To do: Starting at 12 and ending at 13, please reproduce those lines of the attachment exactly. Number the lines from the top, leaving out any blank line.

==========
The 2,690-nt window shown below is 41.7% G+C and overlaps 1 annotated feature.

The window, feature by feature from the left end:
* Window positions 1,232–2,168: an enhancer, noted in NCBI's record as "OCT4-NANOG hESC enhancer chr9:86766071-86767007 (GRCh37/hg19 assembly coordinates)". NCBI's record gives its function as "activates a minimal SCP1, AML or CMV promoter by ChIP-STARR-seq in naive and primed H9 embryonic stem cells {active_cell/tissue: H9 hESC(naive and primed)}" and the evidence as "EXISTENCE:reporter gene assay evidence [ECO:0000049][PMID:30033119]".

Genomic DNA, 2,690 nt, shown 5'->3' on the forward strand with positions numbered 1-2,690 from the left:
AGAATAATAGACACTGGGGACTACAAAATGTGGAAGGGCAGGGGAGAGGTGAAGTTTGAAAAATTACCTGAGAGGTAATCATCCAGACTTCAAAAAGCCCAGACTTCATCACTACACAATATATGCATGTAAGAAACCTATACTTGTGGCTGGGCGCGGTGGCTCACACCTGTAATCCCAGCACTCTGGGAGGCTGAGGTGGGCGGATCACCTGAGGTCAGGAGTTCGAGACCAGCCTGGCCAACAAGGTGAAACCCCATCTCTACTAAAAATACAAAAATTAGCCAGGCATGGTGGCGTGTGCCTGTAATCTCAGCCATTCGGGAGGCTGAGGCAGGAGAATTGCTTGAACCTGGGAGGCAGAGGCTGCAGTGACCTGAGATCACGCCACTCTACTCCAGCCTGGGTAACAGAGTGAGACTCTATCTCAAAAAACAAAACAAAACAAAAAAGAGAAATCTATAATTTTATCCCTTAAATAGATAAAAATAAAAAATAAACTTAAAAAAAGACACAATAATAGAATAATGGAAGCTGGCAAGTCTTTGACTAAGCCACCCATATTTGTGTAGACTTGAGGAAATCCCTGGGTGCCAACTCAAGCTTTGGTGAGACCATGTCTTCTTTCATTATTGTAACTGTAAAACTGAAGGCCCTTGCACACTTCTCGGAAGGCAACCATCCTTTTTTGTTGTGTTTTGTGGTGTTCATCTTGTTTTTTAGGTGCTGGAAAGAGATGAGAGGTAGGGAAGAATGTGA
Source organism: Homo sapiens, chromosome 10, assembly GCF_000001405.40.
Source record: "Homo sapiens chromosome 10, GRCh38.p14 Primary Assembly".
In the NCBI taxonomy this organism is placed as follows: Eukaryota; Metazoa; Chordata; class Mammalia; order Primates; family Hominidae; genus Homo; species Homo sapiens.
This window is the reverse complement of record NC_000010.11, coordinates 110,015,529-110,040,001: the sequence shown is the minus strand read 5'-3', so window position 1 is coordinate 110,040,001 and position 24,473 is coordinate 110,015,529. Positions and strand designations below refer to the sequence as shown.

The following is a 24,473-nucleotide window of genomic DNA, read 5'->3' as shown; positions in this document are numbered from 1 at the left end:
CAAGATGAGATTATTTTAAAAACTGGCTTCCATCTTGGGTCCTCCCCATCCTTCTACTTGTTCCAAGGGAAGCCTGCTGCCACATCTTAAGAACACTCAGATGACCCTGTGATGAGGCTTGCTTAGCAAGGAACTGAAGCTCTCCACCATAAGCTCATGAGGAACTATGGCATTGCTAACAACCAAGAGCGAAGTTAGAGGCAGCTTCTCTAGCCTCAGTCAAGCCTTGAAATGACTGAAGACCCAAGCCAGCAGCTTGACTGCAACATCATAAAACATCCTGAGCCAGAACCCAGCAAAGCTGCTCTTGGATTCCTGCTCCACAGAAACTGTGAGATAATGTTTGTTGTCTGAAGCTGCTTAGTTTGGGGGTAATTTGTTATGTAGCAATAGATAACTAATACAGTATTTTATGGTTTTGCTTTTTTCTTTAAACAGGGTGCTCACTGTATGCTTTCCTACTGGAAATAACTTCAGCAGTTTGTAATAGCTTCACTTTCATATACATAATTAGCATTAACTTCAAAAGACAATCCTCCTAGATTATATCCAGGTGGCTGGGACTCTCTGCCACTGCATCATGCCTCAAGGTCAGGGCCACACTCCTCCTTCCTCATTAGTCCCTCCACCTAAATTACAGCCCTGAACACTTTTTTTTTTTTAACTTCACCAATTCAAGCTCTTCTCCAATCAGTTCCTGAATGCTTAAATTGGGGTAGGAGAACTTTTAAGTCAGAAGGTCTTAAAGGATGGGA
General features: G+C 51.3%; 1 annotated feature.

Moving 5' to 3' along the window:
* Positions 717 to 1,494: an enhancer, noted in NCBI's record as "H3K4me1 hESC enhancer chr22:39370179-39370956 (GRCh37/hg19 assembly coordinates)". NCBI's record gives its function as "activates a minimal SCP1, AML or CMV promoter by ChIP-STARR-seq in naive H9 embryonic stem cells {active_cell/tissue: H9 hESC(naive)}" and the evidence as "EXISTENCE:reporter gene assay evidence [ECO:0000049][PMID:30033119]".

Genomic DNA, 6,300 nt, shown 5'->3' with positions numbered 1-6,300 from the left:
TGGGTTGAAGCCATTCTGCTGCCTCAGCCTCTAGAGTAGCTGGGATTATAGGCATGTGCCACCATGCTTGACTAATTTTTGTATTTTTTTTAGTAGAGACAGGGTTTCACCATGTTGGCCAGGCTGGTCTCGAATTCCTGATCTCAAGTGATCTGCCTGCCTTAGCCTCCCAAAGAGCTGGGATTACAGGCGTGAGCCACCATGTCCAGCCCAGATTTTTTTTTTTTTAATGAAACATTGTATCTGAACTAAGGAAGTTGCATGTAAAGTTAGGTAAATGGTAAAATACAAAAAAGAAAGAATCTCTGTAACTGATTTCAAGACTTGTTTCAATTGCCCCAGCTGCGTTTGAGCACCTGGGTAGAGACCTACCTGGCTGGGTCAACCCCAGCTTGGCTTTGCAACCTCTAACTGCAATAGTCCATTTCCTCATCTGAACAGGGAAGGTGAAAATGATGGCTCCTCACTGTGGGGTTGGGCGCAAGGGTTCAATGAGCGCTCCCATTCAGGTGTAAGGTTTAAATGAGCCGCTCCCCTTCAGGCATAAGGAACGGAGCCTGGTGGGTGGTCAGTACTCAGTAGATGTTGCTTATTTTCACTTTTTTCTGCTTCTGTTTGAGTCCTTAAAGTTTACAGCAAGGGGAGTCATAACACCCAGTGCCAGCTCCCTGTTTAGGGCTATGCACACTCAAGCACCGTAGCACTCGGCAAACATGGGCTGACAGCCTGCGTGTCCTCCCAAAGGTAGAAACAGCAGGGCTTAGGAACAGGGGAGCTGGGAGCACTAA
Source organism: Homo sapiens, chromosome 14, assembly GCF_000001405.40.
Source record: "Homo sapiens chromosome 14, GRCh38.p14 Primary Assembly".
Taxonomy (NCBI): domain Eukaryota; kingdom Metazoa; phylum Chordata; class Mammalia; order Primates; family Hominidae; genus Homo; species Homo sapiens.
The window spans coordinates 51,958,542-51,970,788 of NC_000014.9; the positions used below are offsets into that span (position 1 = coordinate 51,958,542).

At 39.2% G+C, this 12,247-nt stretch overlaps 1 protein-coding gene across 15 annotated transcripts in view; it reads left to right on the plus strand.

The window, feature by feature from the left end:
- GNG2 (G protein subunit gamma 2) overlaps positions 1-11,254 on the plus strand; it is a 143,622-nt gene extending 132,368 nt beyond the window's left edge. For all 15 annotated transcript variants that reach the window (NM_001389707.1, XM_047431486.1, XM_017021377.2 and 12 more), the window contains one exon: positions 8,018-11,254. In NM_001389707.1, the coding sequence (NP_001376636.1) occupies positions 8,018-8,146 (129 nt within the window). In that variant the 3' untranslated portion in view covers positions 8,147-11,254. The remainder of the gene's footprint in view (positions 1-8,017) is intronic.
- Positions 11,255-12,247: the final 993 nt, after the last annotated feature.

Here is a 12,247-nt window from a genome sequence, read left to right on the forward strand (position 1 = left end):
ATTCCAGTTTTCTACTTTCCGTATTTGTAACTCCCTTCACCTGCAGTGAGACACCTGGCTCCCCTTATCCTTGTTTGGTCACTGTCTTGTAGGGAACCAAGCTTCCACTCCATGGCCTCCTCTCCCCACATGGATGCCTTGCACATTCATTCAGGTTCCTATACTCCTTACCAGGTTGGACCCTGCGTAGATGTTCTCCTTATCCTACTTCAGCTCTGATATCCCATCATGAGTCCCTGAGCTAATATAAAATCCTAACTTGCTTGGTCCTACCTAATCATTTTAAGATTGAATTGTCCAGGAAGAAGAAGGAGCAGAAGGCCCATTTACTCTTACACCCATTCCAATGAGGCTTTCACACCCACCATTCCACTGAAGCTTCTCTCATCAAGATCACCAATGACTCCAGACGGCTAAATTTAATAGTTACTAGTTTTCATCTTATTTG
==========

General features: G+C 51.3%; 1 annotated feature.

Moving 5' to 3' along the window: